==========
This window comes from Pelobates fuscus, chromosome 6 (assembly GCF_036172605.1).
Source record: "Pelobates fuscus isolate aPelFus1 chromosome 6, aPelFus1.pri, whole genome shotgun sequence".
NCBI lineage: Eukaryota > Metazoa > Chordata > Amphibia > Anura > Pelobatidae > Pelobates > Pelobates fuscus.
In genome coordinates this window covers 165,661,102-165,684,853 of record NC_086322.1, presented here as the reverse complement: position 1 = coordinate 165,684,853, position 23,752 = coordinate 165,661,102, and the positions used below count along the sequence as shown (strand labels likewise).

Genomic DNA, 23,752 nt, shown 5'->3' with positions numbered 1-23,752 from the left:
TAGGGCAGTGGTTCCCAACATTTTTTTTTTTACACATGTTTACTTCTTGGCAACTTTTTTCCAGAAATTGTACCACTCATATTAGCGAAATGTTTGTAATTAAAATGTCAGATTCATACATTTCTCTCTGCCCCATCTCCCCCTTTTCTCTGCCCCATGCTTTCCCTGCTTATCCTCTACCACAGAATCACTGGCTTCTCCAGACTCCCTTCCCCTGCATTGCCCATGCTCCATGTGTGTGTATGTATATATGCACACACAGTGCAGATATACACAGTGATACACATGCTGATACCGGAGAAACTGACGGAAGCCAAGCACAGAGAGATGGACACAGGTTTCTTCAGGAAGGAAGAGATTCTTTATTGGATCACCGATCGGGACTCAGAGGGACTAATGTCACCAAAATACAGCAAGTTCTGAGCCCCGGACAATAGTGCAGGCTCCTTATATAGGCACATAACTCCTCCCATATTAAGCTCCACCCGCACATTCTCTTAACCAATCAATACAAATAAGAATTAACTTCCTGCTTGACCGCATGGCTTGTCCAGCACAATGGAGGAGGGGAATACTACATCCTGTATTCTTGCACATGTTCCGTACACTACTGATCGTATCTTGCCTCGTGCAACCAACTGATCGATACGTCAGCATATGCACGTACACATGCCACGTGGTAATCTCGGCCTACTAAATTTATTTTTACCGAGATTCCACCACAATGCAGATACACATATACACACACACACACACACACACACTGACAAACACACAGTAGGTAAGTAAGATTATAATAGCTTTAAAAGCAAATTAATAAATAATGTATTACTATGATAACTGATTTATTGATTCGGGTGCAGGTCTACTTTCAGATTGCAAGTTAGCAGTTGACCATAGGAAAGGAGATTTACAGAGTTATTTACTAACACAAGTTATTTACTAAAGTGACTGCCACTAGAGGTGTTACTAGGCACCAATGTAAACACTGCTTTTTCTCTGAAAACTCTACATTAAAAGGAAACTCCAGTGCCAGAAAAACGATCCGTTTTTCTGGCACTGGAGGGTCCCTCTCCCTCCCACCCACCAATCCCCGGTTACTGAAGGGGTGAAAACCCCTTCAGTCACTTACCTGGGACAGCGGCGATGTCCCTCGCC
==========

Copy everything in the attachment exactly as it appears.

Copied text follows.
This window comes from Pelobates fuscus, chromosome 6 (assembly GCF_036172605.1).
Source record: "Pelobates fuscus isolate aPelFus1 chromosome 6, aPelFus1.pri, whole genome shotgun sequence".
NCBI lineage: Eukaryota > Metazoa > Chordata > Amphibia > Anura > Pelobatidae > Pelobates > Pelobates fuscus.
In genome coordinates this window covers 165,661,102-165,684,853 of record NC_086322.1, presented here as the reverse complement: position 1 = coordinate 165,684,853, position 23,752 = coordinate 165,661,102, and the positions used below count along the sequence as shown (strand labels likewise).

Genomic DNA, 23,752 nt, shown 5'->3' with positions numbered 1-23,752 from the left:
TAGGGCAGTGGTTCCCAACATTTTTTTTTTTACACATGTTTACTTCTTGGCAACTTTTTTCCAGAAATTGTACCACTCATATTAGCGAAATGTTTGTAATTAAAATGTCAGATTCATACATTTCTCTCTGCCCCATCTCCCCCTTTTCTCTGCCCCATGCTTTCCCTGCTTATCCTCTACCACAGAATCACTGGCTTCTCCAGACTCCCTTCCCCTGCATTGCCCATGCTCCATGTGTGTGTATGTATATATGCACACACAGTGCAGATATACACAGTGATACACATGCTGATACCGGAGAAACTGACGGAAGCCAAGCACAGAGAGATGGACACAGGTTTCTTCAGGAAGGAAGAGATTCTTTATTGGATCACCGATCGGGACTCAGAGGGACTAATGTCACCAAAATACAGCAAGTTCTGAGCCCCGGACAATAGTGCAGGCTCCTTATATAGGCACATAACTCCTCCCATATTAAGCTCCACCCGCACATTCTCTTAACCAATCAATACAAATAAGAATTAACTTCCTGCTTGACCGCATGGCTTGTCCAGCACAATGGAGGAGGGGAATACTACATCCTGTATTCTTGCACATGTTCCGTACACTACTGATCGTATCTTGCCTCGTGCAACCAACTGATCGATACGTCAGCATATGCACGTACACATGCCACGTGGTAATCTCGGCCTACTAAATTTATTTTTACCGAGATTCCACCACAATGCAGATACACATATACACACACACACACACACACACACTGACAAACACACAGTAGGTAAGTAAGATTATAATAGCTTTAAAAGCAAATTAATAAATAATGTATTACTATGATAACTGATTTATTGATTCGGGTGCAGGTCTACTTTCAGATTGCAAGTTAGCAGTTGACCATAGGAAAGGAGATTTACAGAGTTATTTACTAACACAAGTTATTTACTAAAGTGACTGCCACTAGAGGTGTTACTAGGCACCAATGTAAACACTGCTTTTTCTCTGAAAACTCTACATTAAAAGGAAACTCCAGTGCCAGAAAAACGATCCGTTTTTCTGGCACTGGAGGGTCCCTCTCCCTCCCACCCACCAATCCCCGGTTACTGAAGGGGTGAAAACCCCTTCAGTCACTTACCTGGGACAGCGGCGATGTCCCTCGCC